Shutter Speed

The next camera function I have been studying is shutter speed. Shutter speeds are a function of time and are indicated in seconds or fractions of a second. Shutter speed is the primary control for motion. A faster shutter speed is selected when attempting to freeze or stop a moving object. Shutter speed can also be used to show an object’s motion by causing it to be blurry. You should select your shutter speed based on how fast your subject is moving and how clear you want your picture to be.

Shutter priority mode allows the photographer to select the shutter speed desired for a particular shot and the camera selects the appropriate aperture based on the cameras ISO setting and the brightness value of the scene. This selection will always have medium in tonality and will not compensate for overly bright or overly dark scenes.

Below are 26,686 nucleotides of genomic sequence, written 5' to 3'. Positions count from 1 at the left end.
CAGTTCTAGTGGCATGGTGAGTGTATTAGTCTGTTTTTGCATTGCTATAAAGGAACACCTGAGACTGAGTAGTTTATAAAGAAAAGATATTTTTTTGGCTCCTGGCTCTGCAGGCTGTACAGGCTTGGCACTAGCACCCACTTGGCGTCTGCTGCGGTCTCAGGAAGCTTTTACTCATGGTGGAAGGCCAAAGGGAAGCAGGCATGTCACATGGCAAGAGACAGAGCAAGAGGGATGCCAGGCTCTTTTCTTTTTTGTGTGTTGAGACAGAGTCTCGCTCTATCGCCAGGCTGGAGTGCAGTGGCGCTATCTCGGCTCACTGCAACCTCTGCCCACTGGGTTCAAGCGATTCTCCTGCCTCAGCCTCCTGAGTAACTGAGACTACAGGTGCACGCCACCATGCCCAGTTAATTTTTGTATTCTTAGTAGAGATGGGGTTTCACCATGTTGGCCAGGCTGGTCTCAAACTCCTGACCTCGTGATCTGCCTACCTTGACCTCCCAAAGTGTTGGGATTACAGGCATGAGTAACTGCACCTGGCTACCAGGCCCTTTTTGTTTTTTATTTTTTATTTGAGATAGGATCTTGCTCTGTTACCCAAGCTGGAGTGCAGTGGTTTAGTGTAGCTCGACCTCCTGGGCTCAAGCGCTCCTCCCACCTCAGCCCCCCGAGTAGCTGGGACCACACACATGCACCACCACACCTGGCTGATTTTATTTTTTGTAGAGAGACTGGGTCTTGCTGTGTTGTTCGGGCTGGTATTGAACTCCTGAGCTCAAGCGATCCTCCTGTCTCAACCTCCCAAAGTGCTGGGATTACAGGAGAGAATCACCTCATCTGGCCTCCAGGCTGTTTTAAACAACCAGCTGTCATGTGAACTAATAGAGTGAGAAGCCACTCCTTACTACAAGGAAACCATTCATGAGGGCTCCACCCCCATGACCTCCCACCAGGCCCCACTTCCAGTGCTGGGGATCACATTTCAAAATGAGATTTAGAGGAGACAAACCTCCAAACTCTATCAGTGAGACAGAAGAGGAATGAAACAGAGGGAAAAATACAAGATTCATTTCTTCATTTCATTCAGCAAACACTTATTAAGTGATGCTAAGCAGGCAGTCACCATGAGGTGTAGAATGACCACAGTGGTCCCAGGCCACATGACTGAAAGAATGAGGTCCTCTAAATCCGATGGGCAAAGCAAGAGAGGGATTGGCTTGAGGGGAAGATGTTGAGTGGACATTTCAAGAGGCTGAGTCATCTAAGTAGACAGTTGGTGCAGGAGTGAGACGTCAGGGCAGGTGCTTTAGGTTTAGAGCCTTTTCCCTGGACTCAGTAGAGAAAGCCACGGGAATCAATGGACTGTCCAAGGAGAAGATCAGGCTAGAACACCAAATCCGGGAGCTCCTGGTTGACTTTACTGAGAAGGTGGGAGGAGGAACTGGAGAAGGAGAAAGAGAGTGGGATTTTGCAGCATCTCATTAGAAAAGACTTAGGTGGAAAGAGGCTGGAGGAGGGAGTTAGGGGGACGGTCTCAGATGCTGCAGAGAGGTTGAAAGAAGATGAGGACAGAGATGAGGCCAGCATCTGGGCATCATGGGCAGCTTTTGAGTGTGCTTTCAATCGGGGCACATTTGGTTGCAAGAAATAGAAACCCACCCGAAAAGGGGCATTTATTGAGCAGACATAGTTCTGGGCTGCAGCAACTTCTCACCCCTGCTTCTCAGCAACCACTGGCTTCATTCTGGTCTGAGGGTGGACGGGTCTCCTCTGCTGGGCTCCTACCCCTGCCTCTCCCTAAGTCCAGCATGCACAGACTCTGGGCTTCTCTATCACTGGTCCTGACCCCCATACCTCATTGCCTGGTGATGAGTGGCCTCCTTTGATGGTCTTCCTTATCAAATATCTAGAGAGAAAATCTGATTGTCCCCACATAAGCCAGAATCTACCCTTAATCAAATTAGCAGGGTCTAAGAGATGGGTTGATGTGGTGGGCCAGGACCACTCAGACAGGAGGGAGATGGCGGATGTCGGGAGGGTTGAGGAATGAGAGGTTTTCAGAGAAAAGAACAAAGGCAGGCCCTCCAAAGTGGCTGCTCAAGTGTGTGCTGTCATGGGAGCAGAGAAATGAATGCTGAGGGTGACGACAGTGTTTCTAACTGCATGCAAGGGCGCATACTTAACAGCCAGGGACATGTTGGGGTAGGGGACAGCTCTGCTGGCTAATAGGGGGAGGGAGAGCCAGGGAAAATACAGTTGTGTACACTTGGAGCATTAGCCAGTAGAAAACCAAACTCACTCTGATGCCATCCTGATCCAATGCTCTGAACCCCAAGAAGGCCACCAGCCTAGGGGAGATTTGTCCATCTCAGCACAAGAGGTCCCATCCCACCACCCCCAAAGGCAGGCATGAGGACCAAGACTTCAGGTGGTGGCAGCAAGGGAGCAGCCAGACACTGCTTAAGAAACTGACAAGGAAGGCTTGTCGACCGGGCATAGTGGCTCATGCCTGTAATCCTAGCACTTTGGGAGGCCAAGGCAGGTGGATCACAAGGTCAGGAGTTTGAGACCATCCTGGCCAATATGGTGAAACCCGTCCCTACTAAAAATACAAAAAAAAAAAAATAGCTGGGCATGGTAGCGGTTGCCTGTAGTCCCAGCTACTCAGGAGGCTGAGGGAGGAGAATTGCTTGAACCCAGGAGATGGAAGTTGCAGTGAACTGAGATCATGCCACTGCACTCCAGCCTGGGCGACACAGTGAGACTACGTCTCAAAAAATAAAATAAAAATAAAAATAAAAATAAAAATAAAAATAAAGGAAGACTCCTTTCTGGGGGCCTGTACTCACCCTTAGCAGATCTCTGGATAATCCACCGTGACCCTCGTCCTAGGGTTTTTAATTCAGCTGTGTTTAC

High shutter speed=less time/exposure=freezes motion

Slow shutter speed=more time/exposure=blurs motion

Ever wonder how they make running water look so soft and smooth? Shutter speed!

4.8 1/320 shutter speed This picture was shot with a moderately fas shutter speed. The water looks hard and frozen.

F13, shutter speed 1/180. This picture was shot with a slower shutter speed, making the water blur.

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